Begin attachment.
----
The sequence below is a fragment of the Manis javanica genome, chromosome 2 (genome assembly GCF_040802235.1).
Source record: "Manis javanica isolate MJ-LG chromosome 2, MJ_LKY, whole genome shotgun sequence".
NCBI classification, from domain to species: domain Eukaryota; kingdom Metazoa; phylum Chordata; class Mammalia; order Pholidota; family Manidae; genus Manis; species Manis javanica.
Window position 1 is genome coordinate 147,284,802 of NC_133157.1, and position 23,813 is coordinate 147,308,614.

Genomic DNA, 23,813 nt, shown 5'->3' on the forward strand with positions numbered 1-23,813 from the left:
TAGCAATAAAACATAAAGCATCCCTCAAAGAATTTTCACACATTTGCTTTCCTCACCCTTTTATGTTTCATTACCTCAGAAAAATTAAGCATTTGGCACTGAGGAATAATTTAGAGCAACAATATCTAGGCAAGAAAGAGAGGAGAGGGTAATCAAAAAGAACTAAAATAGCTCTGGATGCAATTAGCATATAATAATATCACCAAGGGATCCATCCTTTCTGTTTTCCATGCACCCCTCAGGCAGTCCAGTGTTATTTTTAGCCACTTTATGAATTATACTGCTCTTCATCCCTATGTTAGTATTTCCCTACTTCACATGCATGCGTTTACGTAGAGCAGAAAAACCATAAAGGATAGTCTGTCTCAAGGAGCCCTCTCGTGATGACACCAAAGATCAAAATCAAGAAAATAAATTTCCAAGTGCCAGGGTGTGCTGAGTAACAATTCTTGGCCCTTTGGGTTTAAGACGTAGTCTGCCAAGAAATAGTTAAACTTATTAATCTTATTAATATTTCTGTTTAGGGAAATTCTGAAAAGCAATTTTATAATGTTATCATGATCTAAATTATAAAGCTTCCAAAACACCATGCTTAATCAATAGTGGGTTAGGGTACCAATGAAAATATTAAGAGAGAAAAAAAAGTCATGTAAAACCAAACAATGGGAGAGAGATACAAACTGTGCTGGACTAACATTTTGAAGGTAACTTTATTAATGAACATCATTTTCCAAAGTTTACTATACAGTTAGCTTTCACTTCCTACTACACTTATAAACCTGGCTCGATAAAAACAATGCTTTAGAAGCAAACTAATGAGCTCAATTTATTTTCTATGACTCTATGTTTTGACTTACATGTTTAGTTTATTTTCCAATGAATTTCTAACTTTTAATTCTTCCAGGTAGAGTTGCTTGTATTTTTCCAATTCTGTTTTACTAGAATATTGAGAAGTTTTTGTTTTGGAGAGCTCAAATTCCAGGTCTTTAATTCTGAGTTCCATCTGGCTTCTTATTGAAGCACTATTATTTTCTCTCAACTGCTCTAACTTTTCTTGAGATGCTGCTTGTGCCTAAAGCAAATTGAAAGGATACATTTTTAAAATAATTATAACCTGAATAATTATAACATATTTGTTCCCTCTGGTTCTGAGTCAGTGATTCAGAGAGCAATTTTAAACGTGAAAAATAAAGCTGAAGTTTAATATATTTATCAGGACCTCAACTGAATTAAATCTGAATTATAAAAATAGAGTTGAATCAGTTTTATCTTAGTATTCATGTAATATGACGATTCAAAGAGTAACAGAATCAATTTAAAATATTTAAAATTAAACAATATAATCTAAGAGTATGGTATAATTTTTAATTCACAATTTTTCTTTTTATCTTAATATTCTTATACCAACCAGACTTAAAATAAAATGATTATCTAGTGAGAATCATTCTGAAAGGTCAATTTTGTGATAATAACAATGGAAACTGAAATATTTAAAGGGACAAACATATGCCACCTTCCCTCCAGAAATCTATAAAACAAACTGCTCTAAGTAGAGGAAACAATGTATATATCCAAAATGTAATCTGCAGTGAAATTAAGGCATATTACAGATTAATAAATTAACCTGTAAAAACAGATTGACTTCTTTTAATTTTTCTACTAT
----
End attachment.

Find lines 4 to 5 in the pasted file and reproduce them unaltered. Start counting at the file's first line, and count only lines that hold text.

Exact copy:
Window position 1 is genome coordinate 147,284,802 of NC_133157.1, and position 23,813 is coordinate 147,308,614.

Genomic DNA, 23,813 nt, shown 5'->3' on the forward strand with positions numbered 1-23,813 from the left: